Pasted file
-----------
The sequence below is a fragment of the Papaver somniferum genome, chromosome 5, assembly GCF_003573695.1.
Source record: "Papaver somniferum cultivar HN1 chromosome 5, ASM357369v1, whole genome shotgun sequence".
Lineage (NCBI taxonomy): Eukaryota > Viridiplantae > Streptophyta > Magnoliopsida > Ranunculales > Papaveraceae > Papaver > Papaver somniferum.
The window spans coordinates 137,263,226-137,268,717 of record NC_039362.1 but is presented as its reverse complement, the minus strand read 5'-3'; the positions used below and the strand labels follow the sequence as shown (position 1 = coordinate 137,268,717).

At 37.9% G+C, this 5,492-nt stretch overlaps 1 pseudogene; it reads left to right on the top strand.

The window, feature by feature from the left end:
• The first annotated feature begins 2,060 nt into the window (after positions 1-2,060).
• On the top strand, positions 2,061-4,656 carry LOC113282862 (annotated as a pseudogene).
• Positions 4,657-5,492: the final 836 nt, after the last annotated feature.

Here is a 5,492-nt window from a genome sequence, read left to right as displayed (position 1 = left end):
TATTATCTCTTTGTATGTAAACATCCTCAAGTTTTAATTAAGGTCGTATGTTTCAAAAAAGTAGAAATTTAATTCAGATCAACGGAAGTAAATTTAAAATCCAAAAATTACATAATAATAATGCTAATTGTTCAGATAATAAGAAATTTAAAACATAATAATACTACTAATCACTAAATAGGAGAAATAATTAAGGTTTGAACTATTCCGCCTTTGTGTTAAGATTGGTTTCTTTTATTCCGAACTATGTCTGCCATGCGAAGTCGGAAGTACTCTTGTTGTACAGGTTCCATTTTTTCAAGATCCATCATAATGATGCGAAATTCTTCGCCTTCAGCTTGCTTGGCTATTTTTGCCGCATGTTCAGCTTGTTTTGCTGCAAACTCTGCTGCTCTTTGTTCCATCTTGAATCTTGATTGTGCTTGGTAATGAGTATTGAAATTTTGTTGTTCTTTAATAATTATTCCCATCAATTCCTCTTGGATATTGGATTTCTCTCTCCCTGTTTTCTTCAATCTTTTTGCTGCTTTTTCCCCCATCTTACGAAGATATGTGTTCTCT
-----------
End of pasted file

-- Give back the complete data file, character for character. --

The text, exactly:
The sequence below is a fragment of the Papaver somniferum genome, chromosome 5, assembly GCF_003573695.1.
Source record: "Papaver somniferum cultivar HN1 chromosome 5, ASM357369v1, whole genome shotgun sequence".
Lineage (NCBI taxonomy): Eukaryota > Viridiplantae > Streptophyta > Magnoliopsida > Ranunculales > Papaveraceae > Papaver > Papaver somniferum.
The window spans coordinates 137,263,226-137,268,717 of record NC_039362.1 but is presented as its reverse complement, the minus strand read 5'-3'; the positions used below and the strand labels follow the sequence as shown (position 1 = coordinate 137,268,717).

At 37.9% G+C, this 5,492-nt stretch overlaps 1 pseudogene; it reads left to right on the top strand.

The window, feature by feature from the left end:
• The first annotated feature begins 2,060 nt into the window (after positions 1-2,060).
• On the top strand, positions 2,061-4,656 carry LOC113282862 (annotated as a pseudogene).
• Positions 4,657-5,492: the final 836 nt, after the last annotated feature.

Here is a 5,492-nt window from a genome sequence, read left to right as displayed (position 1 = left end):
TATTATCTCTTTGTATGTAAACATCCTCAAGTTTTAATTAAGGTCGTATGTTTCAAAAAAGTAGAAATTTAATTCAGATCAACGGAAGTAAATTTAAAATCCAAAAATTACATAATAATAATGCTAATTGTTCAGATAATAAGAAATTTAAAACATAATAATACTACTAATCACTAAATAGGAGAAATAATTAAGGTTTGAACTATTCCGCCTTTGTGTTAAGATTGGTTTCTTTTATTCCGAACTATGTCTGCCATGCGAAGTCGGAAGTACTCTTGTTGTACAGGTTCCATTTTTTCAAGATCCATCATAATGATGCGAAATTCTTCGCCTTCAGCTTGCTTGGCTATTTTTGCCGCATGTTCAGCTTGTTTTGCTGCAAACTCTGCTGCTCTTTGTTCCATCTTGAATCTTGATTGTGCTTGGTAATGAGTATTGAAATTTTGTTGTTCTTTAATAATTATTCCCATCAATTCCTCTTGGATATTGGATTTCTCTCTCCCTGTTTTCTTCAATCTTTTTGCTGCTTTTTCCCCCATCTTACGAAGATATGTGTTCTCT